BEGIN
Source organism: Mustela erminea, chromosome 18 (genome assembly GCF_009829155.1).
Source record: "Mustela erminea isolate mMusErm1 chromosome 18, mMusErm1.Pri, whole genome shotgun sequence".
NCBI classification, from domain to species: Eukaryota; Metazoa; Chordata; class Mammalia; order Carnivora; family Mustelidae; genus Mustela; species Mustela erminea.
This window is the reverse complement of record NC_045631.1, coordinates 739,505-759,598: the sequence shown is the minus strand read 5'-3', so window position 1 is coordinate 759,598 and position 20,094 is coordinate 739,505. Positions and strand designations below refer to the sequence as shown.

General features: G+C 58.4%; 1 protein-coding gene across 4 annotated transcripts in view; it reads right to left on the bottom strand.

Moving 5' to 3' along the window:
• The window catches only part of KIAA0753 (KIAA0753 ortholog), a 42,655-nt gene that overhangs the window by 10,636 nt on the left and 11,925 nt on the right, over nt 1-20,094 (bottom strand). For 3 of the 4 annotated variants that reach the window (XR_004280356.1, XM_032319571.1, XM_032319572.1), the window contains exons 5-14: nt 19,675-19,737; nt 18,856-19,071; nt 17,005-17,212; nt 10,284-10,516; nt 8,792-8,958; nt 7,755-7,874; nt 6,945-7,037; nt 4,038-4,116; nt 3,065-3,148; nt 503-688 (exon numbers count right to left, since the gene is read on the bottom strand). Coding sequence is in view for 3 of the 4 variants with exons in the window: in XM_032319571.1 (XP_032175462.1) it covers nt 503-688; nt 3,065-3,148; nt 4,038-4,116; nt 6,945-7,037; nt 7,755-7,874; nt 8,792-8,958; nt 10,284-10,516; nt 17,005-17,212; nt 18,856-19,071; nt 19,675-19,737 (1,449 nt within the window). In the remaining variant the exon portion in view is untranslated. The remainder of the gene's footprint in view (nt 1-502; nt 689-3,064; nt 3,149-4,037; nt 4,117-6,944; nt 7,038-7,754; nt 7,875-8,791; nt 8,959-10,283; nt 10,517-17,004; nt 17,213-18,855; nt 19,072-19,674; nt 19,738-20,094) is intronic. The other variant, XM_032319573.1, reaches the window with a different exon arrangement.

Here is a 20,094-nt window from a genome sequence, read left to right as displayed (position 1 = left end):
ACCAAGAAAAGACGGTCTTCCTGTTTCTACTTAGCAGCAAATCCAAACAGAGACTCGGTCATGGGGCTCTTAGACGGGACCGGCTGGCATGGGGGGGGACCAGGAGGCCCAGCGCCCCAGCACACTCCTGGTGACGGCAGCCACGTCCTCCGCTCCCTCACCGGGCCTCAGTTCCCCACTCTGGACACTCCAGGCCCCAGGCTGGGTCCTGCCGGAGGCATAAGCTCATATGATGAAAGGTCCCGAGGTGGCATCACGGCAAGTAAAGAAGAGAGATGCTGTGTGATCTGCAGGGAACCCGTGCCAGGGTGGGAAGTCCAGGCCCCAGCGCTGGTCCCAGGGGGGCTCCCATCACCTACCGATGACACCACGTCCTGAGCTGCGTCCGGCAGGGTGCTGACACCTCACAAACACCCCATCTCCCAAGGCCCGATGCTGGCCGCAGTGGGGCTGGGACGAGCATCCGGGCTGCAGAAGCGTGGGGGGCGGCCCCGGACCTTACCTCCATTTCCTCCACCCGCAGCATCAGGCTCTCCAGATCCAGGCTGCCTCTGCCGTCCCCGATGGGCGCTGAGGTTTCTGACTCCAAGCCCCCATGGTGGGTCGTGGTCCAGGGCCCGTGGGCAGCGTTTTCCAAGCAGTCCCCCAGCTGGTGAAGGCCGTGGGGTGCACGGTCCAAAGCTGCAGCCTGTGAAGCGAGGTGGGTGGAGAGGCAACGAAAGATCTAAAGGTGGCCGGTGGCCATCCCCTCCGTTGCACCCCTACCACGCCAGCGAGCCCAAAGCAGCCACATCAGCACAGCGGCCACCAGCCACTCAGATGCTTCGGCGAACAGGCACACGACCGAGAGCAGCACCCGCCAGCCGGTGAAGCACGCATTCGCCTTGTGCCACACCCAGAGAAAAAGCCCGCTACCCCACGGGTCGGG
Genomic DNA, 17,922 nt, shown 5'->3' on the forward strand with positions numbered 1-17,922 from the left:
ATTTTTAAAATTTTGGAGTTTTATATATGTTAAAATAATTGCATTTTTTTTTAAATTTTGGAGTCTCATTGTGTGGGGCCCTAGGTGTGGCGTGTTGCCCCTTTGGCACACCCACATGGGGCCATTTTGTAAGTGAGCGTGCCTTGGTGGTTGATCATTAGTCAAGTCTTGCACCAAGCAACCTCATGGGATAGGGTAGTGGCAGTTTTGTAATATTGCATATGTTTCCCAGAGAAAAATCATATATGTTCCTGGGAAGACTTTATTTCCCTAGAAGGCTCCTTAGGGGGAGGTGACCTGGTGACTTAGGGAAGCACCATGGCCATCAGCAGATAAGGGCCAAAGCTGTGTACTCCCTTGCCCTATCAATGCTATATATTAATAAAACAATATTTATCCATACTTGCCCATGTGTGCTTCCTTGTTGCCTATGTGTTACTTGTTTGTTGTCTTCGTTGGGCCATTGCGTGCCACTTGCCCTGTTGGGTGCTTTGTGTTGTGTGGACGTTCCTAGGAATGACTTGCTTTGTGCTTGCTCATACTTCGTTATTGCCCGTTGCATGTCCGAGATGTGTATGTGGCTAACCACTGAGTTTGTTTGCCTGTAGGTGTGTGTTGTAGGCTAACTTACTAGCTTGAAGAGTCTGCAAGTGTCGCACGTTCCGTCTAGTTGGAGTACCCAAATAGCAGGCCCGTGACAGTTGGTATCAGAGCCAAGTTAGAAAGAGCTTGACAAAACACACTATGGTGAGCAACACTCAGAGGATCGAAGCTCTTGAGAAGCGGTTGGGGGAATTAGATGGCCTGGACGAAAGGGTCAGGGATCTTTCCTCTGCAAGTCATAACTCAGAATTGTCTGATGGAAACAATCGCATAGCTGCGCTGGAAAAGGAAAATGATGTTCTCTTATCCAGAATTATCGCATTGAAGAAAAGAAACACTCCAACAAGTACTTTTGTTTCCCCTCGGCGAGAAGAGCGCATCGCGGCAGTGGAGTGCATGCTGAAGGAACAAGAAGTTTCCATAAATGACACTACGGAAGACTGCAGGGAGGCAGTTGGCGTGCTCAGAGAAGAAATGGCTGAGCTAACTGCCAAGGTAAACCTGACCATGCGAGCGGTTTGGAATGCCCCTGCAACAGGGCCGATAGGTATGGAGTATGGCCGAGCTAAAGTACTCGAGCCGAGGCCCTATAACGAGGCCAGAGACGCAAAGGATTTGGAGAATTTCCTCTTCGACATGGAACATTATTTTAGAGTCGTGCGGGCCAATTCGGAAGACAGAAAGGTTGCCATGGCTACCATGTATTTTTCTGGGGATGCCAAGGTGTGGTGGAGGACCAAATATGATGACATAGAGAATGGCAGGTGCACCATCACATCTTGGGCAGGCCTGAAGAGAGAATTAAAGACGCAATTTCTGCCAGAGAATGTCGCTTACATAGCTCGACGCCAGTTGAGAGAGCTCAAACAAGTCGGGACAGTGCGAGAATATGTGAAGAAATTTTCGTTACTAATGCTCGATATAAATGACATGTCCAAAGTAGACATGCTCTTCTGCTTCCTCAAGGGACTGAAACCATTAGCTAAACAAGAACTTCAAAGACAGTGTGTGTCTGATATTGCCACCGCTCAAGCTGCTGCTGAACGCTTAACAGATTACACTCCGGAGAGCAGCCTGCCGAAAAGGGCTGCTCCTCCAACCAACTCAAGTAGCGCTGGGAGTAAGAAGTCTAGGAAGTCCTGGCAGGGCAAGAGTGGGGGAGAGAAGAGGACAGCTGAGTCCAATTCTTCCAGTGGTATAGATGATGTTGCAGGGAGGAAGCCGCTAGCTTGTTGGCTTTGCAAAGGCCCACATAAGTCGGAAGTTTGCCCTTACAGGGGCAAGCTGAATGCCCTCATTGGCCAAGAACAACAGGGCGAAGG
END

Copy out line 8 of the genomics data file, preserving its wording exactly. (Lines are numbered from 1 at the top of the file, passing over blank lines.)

Here is a 20,094-nt window from a genome sequence, read left to right as displayed (position 1 = left end):